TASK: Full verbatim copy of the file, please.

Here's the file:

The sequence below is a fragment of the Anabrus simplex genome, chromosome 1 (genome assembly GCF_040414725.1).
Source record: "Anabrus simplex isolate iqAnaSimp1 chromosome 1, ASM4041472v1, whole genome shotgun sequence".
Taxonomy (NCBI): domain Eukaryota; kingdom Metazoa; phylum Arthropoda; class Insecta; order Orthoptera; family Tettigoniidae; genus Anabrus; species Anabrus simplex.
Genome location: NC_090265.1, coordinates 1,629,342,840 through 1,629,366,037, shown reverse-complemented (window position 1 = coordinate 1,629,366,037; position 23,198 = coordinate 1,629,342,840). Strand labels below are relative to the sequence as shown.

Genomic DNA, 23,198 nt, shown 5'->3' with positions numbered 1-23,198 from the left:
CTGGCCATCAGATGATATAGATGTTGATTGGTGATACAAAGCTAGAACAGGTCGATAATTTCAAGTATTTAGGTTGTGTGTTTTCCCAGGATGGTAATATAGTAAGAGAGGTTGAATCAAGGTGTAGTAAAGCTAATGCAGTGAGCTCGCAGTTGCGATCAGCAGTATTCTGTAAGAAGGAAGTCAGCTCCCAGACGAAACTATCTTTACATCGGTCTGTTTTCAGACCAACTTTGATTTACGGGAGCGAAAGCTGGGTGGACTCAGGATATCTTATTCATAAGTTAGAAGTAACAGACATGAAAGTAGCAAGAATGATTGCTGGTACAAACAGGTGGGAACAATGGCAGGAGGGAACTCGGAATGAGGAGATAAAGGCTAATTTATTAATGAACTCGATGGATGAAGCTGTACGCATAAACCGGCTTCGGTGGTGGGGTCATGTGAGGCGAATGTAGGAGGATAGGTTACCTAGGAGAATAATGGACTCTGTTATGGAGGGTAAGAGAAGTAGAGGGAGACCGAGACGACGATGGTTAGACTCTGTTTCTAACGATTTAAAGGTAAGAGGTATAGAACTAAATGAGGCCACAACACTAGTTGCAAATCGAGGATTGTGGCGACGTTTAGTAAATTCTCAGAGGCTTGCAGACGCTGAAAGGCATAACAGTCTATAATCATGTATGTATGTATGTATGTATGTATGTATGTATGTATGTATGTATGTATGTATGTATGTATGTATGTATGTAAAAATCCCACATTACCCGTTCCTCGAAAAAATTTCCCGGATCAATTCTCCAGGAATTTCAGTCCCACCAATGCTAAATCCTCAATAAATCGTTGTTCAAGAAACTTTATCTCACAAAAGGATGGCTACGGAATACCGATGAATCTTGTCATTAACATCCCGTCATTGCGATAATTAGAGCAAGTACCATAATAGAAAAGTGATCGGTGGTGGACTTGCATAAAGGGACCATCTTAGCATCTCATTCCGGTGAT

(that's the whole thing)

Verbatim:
The sequence below is a fragment of the Anabrus simplex genome, chromosome 1 (genome assembly GCF_040414725.1).
Source record: "Anabrus simplex isolate iqAnaSimp1 chromosome 1, ASM4041472v1, whole genome shotgun sequence".
Taxonomy (NCBI): domain Eukaryota; kingdom Metazoa; phylum Arthropoda; class Insecta; order Orthoptera; family Tettigoniidae; genus Anabrus; species Anabrus simplex.
Genome location: NC_090265.1, coordinates 1,629,342,840 through 1,629,366,037, shown reverse-complemented (window position 1 = coordinate 1,629,366,037; position 23,198 = coordinate 1,629,342,840). Strand labels below are relative to the sequence as shown.

Genomic DNA, 23,198 nt, shown 5'->3' with positions numbered 1-23,198 from the left:
CTGGCCATCAGATGATATAGATGTTGATTGGTGATACAAAGCTAGAACAGGTCGATAATTTCAAGTATTTAGGTTGTGTGTTTTCCCAGGATGGTAATATAGTAAGAGAGGTTGAATCAAGGTGTAGTAAAGCTAATGCAGTGAGCTCGCAGTTGCGATCAGCAGTATTCTGTAAGAAGGAAGTCAGCTCCCAGACGAAACTATCTTTACATCGGTCTGTTTTCAGACCAACTTTGATTTACGGGAGCGAAAGCTGGGTGGACTCAGGATATCTTATTCATAAGTTAGAAGTAACAGACATGAAAGTAGCAAGAATGATTGCTGGTACAAACAGGTGGGAACAATGGCAGGAGGGAACTCGGAATGAGGAGATAAAGGCTAATTTATTAATGAACTCGATGGATGAAGCTGTACGCATAAACCGGCTTCGGTGGTGGGGTCATGTGAGGCGAATGTAGGAGGATAGGTTACCTAGGAGAATAATGGACTCTGTTATGGAGGGTAAGAGAAGTAGAGGGAGACCGAGACGACGATGGTTAGACTCTGTTTCTAACGATTTAAAGGTAAGAGGTATAGAACTAAATGAGGCCACAACACTAGTTGCAAATCGAGGATTGTGGCGACGTTTAGTAAATTCTCAGAGGCTTGCAGACGCTGAAAGGCATAACAGTCTATAATCATGTATGTATGTATGTATGTATGTATGTATGTATGTATGTATGTATGTATGTATGTATGTATGTATGTATGTAAAAATCCCACATTACCCGTTCCTCGAAAAAATTTCCCGGATCAATTCTCCAGGAATTTCAGTCCCACCAATGCTAAATCCTCAATAAATCGTTGTTCAAGAAACTTTATCTCACAAAAGGATGGCTACGGAATACCGATGAATCTTGTCATTAACATCCCGTCATTGCGATAATTAGAGCAAGTACCATAATAGAAAAGTGATCGGTGGTGGACTTGCATAAAGGGACCATCTTAGCATCTCATTCCGGTGAT